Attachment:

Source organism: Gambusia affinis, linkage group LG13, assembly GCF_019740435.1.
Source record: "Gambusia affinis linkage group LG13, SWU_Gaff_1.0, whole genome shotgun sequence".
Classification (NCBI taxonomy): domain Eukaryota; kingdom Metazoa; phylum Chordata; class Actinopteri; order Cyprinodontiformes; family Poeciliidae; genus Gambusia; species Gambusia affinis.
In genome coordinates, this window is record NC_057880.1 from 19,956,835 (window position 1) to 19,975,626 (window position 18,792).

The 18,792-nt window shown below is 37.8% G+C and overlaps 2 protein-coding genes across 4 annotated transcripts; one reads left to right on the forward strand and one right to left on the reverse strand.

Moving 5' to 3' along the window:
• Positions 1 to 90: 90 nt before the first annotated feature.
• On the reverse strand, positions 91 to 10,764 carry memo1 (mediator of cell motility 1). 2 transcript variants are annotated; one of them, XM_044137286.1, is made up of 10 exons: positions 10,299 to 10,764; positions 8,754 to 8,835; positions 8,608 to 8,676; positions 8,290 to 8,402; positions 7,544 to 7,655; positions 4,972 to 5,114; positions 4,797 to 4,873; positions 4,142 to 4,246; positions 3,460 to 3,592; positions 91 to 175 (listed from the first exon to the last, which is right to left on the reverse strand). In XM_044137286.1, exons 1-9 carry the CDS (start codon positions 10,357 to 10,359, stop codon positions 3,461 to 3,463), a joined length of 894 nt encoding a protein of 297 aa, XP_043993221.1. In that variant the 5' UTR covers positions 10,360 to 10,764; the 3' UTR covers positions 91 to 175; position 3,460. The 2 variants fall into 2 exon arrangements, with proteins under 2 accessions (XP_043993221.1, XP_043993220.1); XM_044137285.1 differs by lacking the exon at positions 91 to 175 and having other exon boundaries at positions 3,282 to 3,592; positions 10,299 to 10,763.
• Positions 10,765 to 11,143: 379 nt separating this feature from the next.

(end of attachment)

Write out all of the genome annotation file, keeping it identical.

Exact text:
Source organism: Gambusia affinis, linkage group LG13, assembly GCF_019740435.1.
Source record: "Gambusia affinis linkage group LG13, SWU_Gaff_1.0, whole genome shotgun sequence".
Classification (NCBI taxonomy): domain Eukaryota; kingdom Metazoa; phylum Chordata; class Actinopteri; order Cyprinodontiformes; family Poeciliidae; genus Gambusia; species Gambusia affinis.
In genome coordinates, this window is record NC_057880.1 from 19,956,835 (window position 1) to 19,975,626 (window position 18,792).

The 18,792-nt window shown below is 37.8% G+C and overlaps 2 protein-coding genes across 4 annotated transcripts; one reads left to right on the forward strand and one right to left on the reverse strand.

Moving 5' to 3' along the window:
• Positions 1 to 90: 90 nt before the first annotated feature.
• On the reverse strand, positions 91 to 10,764 carry memo1 (mediator of cell motility 1). 2 transcript variants are annotated; one of them, XM_044137286.1, is made up of 10 exons: positions 10,299 to 10,764; positions 8,754 to 8,835; positions 8,608 to 8,676; positions 8,290 to 8,402; positions 7,544 to 7,655; positions 4,972 to 5,114; positions 4,797 to 4,873; positions 4,142 to 4,246; positions 3,460 to 3,592; positions 91 to 175 (listed from the first exon to the last, which is right to left on the reverse strand). In XM_044137286.1, exons 1-9 carry the CDS (start codon positions 10,357 to 10,359, stop codon positions 3,461 to 3,463), a joined length of 894 nt encoding a protein of 297 aa, XP_043993221.1. In that variant the 5' UTR covers positions 10,360 to 10,764; the 3' UTR covers positions 91 to 175; position 3,460. The 2 variants fall into 2 exon arrangements, with proteins under 2 accessions (XP_043993221.1, XP_043993220.1); XM_044137285.1 differs by lacking the exon at positions 91 to 175 and having other exon boundaries at positions 3,282 to 3,592; positions 10,299 to 10,763.
• Positions 10,765 to 11,143: 379 nt separating this feature from the next.